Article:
(Editor’s note: Fred Fogel sought the State House District 5 seat two years ago. Now he is seeking the newly reapportioned State House District 3 seat. Following are answers to his BIC voters guide questions posed to him in 2010.)
1. What can you do to help resolve the transportation problems in Puna?
A good start would be to convince the county that doing nothing because ‘it’s not my road, it belongs to the state’ doesn’t help. The county should be able to take steps to remediate congestion problems on 130 if the state refuses to do anything. Then follow the guidance of the Puna Community Development Plan (including roundabouts.) The plan is well thought out. An alternate (Railroad Ave) route is a necessity.
2. What is your position on the regulation or lack thereof of marijuana or cannabis?
For starters it’s unacceptable that the county police have ignored the lowest priority ballot initiative and continue to participate in cannabis eradication efforts. Shame! Secondly, it’s idiotic that Hawaii issues medical cannabis permits, but patients can’t legally purchase it. Cannabis should be legal. Farmers should be able to grow it for export.
3. Two part question on education: 1. what are your thoughts about local school boards?
I fully support local school boards comprised of principals, not more bureaucrats. Fire the Board of Education (and, while you’re at it, trim the DoD.) 2. How will you work to ensure equal funding for public charter schools? Implement a voucher system.
Let the parents determine which schools close and which ones stay open.
4. What is your first planned piece of legislation should you be elected to the State House/State Senate, and why?
Term limits for all elected officials, and add to that voter approved pay raises. Government has gotten out of hand. Seniority has blinded our lawmakers. We need a continuous influx of new politicians with new ideas and a renewed energy.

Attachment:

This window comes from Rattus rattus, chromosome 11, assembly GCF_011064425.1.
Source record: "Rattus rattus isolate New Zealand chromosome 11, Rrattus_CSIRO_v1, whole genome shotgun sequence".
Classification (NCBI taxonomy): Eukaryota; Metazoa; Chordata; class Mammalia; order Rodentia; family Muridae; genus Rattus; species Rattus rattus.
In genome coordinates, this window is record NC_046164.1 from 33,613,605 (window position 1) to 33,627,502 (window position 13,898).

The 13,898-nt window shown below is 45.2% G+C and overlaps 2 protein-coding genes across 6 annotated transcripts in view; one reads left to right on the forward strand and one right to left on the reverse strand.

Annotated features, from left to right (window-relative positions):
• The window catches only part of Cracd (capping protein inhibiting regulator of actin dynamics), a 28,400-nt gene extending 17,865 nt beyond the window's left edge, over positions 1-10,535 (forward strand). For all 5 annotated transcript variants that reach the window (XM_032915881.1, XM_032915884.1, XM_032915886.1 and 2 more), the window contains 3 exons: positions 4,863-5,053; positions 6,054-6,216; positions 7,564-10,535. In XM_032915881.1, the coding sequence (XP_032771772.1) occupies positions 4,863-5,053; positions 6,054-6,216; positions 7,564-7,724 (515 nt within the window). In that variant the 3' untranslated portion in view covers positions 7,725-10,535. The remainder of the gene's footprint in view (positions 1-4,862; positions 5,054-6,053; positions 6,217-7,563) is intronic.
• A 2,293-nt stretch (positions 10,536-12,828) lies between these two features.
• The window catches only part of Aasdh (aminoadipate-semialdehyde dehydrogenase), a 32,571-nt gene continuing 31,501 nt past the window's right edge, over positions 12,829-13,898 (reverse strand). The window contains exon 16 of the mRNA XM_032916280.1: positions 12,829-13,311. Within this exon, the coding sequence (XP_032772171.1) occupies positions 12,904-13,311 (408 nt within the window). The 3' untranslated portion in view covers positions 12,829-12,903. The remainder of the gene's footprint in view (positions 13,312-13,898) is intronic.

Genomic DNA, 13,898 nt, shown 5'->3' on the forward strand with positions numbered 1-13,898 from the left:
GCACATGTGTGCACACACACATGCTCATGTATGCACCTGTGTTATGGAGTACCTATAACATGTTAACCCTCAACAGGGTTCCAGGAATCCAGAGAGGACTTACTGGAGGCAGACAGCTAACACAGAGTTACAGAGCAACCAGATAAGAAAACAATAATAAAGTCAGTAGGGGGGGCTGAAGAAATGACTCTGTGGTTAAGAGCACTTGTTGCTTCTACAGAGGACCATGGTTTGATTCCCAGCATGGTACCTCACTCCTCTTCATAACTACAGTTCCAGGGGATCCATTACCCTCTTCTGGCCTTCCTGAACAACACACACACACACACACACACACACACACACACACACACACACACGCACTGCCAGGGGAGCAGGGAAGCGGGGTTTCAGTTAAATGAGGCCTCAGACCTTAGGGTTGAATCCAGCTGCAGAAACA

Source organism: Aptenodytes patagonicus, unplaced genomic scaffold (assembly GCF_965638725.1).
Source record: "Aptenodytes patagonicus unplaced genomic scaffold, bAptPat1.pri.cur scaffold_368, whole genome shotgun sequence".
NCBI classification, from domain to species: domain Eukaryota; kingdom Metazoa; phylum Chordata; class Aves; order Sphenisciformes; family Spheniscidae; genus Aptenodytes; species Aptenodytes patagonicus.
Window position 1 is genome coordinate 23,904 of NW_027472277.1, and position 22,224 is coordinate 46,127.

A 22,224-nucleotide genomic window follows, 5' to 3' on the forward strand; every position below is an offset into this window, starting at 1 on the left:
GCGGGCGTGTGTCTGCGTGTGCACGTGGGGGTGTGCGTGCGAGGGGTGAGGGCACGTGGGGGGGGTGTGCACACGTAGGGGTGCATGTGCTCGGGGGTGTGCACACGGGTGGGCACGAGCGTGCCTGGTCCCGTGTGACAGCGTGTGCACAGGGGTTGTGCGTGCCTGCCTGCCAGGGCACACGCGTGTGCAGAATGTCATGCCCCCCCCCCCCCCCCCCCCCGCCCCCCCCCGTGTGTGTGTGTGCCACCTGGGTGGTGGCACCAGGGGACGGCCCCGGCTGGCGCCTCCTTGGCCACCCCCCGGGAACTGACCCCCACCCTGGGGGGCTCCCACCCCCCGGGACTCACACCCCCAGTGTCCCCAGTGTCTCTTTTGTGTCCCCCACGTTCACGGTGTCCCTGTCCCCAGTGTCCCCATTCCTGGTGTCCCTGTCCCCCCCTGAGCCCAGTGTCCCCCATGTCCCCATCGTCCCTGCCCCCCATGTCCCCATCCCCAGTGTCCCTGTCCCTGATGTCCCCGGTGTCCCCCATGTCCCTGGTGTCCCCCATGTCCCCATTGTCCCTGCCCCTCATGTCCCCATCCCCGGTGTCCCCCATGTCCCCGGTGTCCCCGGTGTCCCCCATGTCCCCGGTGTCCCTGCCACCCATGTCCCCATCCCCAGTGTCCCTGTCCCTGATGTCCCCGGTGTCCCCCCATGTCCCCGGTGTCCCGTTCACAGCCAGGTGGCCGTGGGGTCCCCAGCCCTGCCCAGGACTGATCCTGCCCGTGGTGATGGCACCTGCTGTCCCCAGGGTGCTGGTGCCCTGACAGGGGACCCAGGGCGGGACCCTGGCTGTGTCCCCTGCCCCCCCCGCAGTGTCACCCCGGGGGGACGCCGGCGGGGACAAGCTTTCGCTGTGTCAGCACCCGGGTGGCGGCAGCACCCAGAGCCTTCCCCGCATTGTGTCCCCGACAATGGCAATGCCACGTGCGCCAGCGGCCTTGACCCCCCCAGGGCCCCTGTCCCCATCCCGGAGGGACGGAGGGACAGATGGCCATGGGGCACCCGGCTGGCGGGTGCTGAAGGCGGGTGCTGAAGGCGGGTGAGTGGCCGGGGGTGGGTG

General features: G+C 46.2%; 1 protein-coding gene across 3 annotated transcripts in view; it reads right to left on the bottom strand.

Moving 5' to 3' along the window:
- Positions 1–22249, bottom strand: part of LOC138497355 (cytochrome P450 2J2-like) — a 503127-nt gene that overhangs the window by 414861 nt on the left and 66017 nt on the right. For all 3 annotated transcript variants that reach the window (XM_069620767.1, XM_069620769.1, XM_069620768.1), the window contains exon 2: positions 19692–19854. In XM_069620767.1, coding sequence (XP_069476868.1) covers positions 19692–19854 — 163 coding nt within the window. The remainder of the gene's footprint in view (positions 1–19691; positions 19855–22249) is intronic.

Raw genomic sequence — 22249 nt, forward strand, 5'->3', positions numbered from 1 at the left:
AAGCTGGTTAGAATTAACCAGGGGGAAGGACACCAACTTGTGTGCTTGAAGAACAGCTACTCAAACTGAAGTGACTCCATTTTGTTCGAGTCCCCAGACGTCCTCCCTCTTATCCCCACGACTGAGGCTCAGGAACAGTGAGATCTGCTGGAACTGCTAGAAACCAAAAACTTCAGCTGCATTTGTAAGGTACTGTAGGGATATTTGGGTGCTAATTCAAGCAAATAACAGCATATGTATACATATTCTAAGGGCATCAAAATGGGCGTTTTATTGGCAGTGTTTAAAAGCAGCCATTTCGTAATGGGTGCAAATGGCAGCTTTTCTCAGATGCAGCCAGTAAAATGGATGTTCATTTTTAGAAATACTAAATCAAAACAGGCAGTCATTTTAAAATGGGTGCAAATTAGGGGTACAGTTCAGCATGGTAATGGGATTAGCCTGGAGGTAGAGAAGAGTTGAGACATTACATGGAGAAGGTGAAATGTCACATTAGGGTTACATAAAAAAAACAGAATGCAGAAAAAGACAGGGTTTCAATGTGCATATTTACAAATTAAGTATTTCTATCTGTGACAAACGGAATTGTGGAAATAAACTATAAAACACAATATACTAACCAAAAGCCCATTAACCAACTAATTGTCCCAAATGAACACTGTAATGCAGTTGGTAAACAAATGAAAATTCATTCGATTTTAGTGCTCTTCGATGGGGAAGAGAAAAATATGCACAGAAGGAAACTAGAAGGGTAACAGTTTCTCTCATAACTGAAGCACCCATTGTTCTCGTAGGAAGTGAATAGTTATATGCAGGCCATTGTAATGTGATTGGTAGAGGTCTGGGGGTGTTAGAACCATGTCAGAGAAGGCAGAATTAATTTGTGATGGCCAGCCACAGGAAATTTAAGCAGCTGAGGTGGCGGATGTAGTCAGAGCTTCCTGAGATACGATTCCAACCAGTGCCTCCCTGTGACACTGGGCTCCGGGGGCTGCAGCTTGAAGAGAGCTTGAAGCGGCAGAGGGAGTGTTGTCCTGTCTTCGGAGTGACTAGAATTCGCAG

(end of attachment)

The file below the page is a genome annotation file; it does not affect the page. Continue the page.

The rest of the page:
5. Why should constituents vote for you?
I will only support changes that promote smaller government (rather than increasing taxes, fees and governmental borrowing) and changes that provide more personal freedom. Aren’t you tired of the government telling you what you can’t do for your own good? I certainly am.
6. Two part question: Is there any legislation currently on the books that you are going to seek to repeal?
If I had my way, in order to pass a new law lawmakers would first have to take two off the books (but that’s only a dream.) These aren’t exactly laws, but here are a few ideas. Repealing the present state income tax system in favor of a flat tax would be a good start. Follow that up with a repeal of the common political practice of raiding funds designated specifically for another purpose, and the repeal of adding riders to bills that have nothing to do with the purpose of the bill. If so, which one(s) and why? These are basic systemic changes that would improve the way government conducts business. (I have a few more ideas if you’d like to hear them.)
7. Two part question: What is your stance on civil unions? Definitely in support. It’s an equality issue, pure and simple. Slavery was abolished in 1865. Women got the right to vote in 1920. Racial segregation officially ended in 1954. Race-based legal restrictions on marriage ended in 1967. Gay clergy eligible for all Episcopal ministries in 2009. Some equality issues just take longer than others. If elected, would you re-introduce legislation to this effect? Certainly.